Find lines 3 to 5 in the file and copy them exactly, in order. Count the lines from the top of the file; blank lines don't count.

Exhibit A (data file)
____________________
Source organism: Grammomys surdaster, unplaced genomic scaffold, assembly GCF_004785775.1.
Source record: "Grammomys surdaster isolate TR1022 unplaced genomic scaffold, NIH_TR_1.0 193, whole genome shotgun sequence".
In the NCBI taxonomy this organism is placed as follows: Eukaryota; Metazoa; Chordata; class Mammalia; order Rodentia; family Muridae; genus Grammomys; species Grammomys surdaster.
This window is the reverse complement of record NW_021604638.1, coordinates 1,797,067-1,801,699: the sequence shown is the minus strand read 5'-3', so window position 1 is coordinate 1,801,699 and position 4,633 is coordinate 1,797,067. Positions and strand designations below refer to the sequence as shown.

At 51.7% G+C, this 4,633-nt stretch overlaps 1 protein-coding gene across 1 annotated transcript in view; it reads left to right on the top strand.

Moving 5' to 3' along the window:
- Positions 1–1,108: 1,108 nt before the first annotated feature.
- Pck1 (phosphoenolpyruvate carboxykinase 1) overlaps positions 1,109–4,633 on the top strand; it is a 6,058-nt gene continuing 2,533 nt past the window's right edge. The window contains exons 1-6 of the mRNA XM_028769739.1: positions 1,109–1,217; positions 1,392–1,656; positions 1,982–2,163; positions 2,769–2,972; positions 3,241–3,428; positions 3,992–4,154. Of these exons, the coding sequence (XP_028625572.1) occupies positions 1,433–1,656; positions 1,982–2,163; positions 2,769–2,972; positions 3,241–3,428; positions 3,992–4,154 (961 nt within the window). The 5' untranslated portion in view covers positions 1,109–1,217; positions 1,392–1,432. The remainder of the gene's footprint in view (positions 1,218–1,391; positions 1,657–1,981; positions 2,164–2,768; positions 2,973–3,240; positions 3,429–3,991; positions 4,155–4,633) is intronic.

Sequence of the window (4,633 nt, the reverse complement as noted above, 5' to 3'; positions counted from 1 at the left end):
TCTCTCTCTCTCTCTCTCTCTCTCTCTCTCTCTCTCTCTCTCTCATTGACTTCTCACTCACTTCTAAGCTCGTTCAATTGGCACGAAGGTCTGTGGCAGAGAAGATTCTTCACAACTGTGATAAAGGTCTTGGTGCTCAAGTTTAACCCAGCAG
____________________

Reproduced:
In the NCBI taxonomy this organism is placed as follows: Eukaryota; Metazoa; Chordata; class Mammalia; order Rodentia; family Muridae; genus Grammomys; species Grammomys surdaster.
This window is the reverse complement of record NW_021604638.1, coordinates 1,797,067-1,801,699: the sequence shown is the minus strand read 5'-3', so window position 1 is coordinate 1,801,699 and position 4,633 is coordinate 1,797,067. Positions and strand designations below refer to the sequence as shown.

At 51.7% G+C, this 4,633-nt stretch overlaps 1 protein-coding gene across 1 annotated transcript in view; it reads left to right on the top strand.